Frankenstein the Pantomime

A flawless pantomime bursting with innuendo and energy

Frankenstein the Pantomime

On the search for the most inappropriate story to turn into a pantomime, Mangled Yarn theatre company hit the nail on the head when reanimating Mary Shelley’s Frankenstein. The company of four raced through this classic, from the Doctor’s internal identity struggle as villain or hero to the monster’s tragic end.

Placing disco music at its heart was the lightning strike this production needed. The performance is brimming with one-liners and inventive explorations of character, but what gives the performance its unique fringe feel is the ability of the actors to play a variety of live instruments. 

This orchestration offers a homemade feel in this small fringe venue, stitching together this neat audience of slightly boozed up adults for a late billing on bank holiday Sunday.

All aspects of pantomime are harnessed; Neil Jenning’s Yorkshire dame brings the all-important puns whilst providing a mental break from the wordy plot fuelled script. Jenning’s is effectively complemented by Chris Coxon’s Igor, a lively buttons character who drives the plot as well as some truly terrible jokes.

Rhianna Compton is the real surprise of this tight cast. Her witty take on the Monster is self-aware, sarcastic and a pretty remarkable soul singer. Compton’s commitment to the monster’s characteristic groans is likely to be award winning.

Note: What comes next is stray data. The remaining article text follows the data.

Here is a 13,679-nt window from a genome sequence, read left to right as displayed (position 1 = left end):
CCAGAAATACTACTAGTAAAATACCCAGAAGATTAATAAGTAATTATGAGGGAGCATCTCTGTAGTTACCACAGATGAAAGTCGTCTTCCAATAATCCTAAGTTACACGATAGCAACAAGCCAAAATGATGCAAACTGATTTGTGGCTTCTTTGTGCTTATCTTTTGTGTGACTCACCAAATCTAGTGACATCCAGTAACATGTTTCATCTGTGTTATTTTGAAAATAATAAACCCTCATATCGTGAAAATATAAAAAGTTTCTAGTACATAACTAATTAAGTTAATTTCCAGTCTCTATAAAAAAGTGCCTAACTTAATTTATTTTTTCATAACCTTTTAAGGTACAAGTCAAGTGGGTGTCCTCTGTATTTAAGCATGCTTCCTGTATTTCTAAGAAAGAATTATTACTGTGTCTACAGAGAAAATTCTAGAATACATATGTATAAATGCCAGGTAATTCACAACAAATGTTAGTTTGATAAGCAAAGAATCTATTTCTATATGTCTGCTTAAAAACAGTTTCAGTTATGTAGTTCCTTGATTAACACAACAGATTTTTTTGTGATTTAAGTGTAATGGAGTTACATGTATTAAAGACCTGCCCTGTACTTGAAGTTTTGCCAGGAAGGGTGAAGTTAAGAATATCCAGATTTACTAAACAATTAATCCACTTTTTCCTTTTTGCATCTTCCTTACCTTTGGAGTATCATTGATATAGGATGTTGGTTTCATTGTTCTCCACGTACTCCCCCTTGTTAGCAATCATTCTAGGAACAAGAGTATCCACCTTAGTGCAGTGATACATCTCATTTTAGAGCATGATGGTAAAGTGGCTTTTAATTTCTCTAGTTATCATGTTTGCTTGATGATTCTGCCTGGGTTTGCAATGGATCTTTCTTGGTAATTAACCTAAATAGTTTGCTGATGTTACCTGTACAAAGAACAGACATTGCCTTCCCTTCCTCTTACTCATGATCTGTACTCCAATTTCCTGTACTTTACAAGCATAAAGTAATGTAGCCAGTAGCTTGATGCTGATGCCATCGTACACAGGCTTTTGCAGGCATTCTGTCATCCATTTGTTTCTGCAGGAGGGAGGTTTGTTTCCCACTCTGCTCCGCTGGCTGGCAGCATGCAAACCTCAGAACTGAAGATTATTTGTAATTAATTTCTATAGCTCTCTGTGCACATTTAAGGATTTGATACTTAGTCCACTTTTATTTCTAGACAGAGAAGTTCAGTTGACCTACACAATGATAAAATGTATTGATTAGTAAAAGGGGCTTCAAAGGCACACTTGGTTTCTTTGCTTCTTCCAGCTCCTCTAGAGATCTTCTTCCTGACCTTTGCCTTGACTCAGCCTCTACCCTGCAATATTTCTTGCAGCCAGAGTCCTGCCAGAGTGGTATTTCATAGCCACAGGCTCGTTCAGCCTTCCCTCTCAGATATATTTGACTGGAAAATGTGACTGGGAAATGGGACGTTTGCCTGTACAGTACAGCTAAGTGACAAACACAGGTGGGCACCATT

In the role of Everyone Else, performer Alex Rivers delivers multiple knock out performances with ease. Rivers calls upon some stellar multi-rolling skills to embody a reluctantly gay narrator, a snotty child and the first of the Monster’s victims as well as Frankenstein's self-obsessed lover Elizabeth. Rivers makes hard work look like a breeze. Clearly the strongest performer, the audience is left with little doubt as to why she was cast with so many responsibilities.

An honourable mention should be given to the knitted aspect of costume on every character, which emphasises the homemade but hardworking feel of this delightful piece of theatre. As with any pantomime, it is best served with a pinch of salt and a mind for fun.

Frankenstein the Pantomime is quintessential fringe theatre and does what it says on the tin - and then some.

Header Image Credit: Brighton Fringe


Maddie Drury

Maddie Drury Contributor

Maddie is currently studying History and Journalism at Goldsmiths University. Like a 40-year-old man takes to running, Maddie has recently become obsessed with learning Spanish.

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